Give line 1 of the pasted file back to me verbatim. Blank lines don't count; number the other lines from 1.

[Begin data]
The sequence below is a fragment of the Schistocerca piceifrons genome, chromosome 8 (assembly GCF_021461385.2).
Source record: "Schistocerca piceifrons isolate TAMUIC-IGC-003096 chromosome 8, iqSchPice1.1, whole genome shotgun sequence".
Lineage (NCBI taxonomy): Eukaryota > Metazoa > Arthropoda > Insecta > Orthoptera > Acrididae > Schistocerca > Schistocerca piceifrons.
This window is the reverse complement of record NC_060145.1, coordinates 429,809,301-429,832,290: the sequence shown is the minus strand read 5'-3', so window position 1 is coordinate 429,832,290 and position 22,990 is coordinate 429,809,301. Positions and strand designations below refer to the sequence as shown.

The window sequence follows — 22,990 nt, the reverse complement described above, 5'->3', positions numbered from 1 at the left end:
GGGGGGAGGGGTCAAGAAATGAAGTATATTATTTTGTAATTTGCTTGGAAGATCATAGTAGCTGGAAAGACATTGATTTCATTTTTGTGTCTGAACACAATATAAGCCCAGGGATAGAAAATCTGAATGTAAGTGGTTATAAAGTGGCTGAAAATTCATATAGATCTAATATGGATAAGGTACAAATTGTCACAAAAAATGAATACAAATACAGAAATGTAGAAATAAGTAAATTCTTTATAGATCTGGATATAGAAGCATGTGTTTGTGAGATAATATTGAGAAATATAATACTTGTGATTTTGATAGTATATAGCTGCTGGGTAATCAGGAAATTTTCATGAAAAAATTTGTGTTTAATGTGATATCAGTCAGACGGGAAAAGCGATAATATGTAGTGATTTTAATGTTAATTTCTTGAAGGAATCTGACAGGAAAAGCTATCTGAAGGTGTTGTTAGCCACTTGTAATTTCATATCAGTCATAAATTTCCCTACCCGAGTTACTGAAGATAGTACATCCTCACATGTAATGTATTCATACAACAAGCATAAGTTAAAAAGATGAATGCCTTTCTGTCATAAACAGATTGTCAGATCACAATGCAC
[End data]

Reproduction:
The sequence below is a fragment of the Schistocerca piceifrons genome, chromosome 8 (assembly GCF_021461385.2).